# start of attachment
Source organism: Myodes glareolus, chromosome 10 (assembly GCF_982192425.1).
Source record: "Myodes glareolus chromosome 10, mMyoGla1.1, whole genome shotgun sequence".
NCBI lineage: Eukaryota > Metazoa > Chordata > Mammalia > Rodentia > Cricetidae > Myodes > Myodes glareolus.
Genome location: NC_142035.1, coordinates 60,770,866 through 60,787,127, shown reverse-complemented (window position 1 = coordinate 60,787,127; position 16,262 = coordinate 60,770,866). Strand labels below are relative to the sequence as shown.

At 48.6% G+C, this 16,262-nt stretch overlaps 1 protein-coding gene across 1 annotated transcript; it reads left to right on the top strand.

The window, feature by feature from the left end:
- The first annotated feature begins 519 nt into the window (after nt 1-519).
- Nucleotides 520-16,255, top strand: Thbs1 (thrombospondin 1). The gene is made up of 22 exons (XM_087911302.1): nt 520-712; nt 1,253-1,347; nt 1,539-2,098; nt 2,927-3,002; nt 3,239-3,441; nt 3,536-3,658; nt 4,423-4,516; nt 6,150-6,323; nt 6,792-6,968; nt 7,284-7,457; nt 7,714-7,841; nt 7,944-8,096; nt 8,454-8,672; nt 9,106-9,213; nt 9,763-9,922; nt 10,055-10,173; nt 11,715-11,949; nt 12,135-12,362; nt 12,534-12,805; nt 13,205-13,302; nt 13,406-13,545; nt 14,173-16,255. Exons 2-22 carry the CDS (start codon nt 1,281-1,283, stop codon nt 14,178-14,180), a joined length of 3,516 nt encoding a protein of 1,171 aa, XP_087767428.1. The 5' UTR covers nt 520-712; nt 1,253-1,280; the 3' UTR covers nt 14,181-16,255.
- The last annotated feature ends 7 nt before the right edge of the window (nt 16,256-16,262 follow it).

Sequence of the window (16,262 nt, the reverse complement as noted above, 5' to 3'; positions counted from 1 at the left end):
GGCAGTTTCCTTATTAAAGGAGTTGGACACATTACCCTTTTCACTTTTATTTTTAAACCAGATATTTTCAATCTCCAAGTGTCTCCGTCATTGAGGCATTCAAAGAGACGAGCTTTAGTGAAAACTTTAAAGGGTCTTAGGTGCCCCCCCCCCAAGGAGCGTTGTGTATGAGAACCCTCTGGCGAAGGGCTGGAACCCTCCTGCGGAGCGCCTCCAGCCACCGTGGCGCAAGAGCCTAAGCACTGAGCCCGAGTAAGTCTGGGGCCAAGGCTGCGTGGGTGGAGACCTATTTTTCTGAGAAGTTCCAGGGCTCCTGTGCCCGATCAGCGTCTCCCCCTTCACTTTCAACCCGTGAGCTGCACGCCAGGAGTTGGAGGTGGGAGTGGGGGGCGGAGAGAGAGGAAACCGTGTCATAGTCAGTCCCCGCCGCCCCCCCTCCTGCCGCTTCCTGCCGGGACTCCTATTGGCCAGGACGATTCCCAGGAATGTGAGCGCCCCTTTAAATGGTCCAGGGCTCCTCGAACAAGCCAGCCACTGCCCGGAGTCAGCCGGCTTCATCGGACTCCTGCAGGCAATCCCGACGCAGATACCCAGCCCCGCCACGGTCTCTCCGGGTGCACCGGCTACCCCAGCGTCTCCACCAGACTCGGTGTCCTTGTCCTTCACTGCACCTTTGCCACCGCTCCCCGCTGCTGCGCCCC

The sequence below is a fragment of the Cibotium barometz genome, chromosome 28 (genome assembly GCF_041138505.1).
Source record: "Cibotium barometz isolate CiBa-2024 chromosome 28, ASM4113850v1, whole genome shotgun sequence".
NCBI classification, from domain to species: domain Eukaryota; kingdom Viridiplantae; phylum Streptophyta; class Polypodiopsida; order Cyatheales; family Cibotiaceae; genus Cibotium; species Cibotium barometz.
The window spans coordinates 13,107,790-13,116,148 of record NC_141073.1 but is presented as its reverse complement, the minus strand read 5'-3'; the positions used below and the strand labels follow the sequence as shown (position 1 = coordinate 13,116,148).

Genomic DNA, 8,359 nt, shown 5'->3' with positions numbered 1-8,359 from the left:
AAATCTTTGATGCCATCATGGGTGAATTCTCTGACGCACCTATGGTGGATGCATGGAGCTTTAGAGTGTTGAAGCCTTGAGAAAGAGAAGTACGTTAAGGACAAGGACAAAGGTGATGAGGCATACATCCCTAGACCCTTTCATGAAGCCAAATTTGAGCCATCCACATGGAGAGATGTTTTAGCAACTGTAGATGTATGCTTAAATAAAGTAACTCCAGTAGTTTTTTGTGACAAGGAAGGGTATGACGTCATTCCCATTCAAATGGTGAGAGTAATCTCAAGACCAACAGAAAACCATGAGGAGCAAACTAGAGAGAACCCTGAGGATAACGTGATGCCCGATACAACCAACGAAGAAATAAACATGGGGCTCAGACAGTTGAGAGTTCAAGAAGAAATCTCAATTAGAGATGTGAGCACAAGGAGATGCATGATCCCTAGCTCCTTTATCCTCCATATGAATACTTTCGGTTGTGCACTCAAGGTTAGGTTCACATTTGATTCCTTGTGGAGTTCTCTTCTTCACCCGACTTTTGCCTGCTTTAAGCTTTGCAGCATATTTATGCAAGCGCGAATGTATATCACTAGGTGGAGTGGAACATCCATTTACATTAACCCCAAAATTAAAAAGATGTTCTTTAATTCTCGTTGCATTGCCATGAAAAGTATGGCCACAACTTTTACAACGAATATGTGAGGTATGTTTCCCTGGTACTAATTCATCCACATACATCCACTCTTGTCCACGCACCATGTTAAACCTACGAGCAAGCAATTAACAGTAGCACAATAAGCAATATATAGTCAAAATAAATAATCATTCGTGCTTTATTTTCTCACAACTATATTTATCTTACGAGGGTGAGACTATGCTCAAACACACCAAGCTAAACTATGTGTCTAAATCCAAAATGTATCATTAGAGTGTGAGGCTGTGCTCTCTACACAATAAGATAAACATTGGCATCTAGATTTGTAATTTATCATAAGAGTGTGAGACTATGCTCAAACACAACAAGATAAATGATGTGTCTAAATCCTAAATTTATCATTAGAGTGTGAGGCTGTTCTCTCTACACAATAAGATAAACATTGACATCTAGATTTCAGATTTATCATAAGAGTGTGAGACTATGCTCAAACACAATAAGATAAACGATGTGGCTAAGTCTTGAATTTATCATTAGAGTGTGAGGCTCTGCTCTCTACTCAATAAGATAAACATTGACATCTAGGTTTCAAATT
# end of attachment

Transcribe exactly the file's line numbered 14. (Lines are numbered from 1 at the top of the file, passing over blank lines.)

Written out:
NCBI classification, from domain to species: domain Eukaryota; kingdom Viridiplantae; phylum Streptophyta; class Polypodiopsida; order Cyatheales; family Cibotiaceae; genus Cibotium; species Cibotium barometz.